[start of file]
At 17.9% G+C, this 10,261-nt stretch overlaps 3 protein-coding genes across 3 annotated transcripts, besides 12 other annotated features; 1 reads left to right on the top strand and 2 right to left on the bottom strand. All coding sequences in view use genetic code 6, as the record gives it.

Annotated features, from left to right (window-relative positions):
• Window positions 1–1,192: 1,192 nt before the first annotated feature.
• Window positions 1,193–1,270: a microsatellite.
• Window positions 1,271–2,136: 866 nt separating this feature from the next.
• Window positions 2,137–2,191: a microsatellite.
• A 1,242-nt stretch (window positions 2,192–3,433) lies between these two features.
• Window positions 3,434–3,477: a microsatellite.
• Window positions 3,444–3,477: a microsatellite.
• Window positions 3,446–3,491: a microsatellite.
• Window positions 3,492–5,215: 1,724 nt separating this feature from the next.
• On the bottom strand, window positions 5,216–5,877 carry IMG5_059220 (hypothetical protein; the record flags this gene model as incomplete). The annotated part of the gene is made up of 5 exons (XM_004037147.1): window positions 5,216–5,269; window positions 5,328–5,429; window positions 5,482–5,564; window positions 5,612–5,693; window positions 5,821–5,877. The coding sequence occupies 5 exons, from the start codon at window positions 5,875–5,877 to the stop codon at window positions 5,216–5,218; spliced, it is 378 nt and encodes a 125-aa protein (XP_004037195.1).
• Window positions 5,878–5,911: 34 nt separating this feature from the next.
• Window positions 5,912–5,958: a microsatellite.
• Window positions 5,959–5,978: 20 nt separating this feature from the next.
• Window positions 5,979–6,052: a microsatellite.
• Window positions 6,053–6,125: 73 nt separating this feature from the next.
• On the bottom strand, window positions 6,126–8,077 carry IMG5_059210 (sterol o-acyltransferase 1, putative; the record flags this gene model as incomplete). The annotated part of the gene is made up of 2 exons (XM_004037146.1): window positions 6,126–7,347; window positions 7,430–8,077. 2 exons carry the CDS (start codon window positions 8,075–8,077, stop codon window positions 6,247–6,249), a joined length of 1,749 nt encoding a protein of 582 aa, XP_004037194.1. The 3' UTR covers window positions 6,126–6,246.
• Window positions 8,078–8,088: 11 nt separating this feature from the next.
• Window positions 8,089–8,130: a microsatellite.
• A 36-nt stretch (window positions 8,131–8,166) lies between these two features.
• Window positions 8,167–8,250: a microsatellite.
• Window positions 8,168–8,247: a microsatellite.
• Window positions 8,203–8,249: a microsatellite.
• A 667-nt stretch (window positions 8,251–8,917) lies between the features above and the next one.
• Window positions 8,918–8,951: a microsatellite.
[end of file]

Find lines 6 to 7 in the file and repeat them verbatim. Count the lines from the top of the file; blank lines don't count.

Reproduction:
• Window positions 2,137–2,191: a microsatellite.
• A 1,242-nt stretch (window positions 2,192–3,433) lies between these two features.